I felt like I was wrong all the time. My readings of a world history of fiction were lost on me because they were taught apart form the contexts and biographies of the authors who wrote them. The interpretations were dictated for me to regurgitate, and if they made no sense to me, my merit was less than a compliment. The same was true with math. I was never taught why the equations worked or, most importantly, what they enabled me to do. I was only taught how they were formulated to reach a conclusion. Abstract. Devoid of experience or any relationship with other forms of knowledge. Meaningless. But I better know it if I want to go to college, a necessary precursor, we were told, for getting a job. With most of my generation currently under employed or unemployed, it is apparent that our mothers and fathers told us another lie.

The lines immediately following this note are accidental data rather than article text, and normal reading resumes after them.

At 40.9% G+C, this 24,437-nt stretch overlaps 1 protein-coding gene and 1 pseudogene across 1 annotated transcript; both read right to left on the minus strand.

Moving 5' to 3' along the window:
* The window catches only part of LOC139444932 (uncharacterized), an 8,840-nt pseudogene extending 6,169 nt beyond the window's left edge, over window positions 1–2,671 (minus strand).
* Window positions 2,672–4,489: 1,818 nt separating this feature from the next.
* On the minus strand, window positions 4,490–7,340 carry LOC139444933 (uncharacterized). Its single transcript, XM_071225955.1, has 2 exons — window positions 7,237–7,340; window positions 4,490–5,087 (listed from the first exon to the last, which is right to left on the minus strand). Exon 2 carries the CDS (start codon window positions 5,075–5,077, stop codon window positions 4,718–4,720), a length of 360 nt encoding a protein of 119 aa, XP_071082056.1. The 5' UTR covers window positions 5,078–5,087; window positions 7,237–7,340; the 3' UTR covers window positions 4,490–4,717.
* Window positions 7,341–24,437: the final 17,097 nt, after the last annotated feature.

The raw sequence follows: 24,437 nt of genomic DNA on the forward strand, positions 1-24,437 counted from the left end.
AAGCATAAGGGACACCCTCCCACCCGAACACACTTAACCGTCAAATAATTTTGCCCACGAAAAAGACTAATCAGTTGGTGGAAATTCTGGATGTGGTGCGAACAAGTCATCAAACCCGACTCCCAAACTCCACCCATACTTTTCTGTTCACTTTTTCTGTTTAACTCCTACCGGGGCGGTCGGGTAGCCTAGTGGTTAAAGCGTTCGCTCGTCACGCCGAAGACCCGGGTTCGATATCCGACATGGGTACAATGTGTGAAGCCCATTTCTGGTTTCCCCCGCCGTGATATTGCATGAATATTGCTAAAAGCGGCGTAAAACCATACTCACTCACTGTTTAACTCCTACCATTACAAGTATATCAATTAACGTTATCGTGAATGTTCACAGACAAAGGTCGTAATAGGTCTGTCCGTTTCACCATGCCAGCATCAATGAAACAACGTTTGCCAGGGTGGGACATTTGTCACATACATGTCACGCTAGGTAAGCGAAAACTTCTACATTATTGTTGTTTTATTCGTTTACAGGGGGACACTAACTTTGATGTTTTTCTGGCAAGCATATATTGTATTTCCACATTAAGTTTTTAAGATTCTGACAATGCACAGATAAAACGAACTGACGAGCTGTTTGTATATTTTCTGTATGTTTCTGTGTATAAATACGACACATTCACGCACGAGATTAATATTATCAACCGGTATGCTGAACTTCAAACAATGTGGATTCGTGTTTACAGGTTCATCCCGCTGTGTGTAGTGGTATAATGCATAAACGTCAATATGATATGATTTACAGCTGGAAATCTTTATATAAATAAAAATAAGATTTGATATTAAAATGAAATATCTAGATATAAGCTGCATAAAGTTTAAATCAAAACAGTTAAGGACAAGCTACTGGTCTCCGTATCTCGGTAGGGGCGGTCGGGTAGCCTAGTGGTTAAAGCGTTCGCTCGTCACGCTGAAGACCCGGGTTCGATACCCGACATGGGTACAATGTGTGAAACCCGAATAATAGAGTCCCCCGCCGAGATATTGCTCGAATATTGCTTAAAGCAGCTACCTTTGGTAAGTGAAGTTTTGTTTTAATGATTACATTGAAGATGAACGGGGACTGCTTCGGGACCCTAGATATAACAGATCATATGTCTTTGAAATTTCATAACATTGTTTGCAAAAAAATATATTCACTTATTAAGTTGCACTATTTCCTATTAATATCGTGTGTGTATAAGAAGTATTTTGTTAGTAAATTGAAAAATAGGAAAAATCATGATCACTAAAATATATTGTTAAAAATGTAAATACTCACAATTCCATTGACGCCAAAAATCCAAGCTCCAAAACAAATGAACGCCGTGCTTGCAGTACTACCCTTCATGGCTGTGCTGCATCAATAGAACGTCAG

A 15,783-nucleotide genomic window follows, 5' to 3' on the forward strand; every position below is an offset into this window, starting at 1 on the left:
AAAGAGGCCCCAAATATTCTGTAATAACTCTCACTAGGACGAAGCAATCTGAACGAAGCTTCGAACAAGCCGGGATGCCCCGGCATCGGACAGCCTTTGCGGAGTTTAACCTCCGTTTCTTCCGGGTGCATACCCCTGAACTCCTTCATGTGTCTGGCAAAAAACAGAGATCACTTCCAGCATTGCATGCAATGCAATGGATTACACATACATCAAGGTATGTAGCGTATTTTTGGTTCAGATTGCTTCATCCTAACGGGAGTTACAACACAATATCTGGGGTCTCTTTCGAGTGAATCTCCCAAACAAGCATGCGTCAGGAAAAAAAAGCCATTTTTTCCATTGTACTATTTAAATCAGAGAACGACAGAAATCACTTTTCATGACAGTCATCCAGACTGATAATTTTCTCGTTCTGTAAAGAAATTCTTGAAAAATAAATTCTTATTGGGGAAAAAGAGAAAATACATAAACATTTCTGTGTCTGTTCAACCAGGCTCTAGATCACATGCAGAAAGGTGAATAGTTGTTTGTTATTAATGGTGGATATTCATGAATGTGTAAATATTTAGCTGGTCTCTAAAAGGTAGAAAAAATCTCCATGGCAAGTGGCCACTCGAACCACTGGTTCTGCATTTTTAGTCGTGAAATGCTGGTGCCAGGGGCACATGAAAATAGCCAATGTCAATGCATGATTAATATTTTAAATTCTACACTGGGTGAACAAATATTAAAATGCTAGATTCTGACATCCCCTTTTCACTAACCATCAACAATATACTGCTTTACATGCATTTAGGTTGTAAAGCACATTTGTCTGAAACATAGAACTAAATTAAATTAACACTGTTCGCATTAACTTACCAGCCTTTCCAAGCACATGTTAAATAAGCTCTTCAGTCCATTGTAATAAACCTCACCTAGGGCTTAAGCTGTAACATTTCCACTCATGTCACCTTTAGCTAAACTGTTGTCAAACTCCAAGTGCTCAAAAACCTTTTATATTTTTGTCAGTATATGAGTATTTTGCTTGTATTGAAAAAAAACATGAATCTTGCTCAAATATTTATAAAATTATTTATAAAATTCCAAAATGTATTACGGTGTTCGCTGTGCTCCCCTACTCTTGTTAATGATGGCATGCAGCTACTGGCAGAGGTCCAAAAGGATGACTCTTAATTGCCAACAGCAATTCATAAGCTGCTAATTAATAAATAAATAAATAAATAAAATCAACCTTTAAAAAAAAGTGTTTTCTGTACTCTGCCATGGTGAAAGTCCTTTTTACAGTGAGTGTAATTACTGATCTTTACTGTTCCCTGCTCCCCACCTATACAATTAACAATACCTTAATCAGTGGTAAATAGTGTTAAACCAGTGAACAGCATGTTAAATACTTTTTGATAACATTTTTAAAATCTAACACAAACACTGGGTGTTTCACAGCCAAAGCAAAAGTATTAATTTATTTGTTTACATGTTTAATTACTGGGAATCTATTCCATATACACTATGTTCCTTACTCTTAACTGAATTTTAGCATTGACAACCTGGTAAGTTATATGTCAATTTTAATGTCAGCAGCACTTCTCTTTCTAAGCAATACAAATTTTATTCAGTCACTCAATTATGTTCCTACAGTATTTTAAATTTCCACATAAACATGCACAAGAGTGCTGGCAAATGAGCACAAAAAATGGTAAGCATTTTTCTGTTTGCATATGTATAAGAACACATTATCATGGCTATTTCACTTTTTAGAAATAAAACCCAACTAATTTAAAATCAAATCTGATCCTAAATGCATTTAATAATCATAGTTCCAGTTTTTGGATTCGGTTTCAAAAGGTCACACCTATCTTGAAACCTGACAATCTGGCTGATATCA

All the while I was told I was among the best and brightest in the world, a hollow promise when you feel you know nothing.  

Whatever we event, someone will try to commidfy. Whatever passion we explore, will be autotuned and paired with a pretty youth. As long as we remain silent, obedient, and automated, we will share the fate of our parents. We will only be able to do the best we can within a system that continues to rape us. 

As teachers are forced to cheat a flawed system to maintain their funding.

We have a revenue problem. Our only spending problem is that we are not spending enough. The people with the most say in our government have little to gain from a growing middle class, at least in the short run, which, as they have demonstrated, is all they mean to see.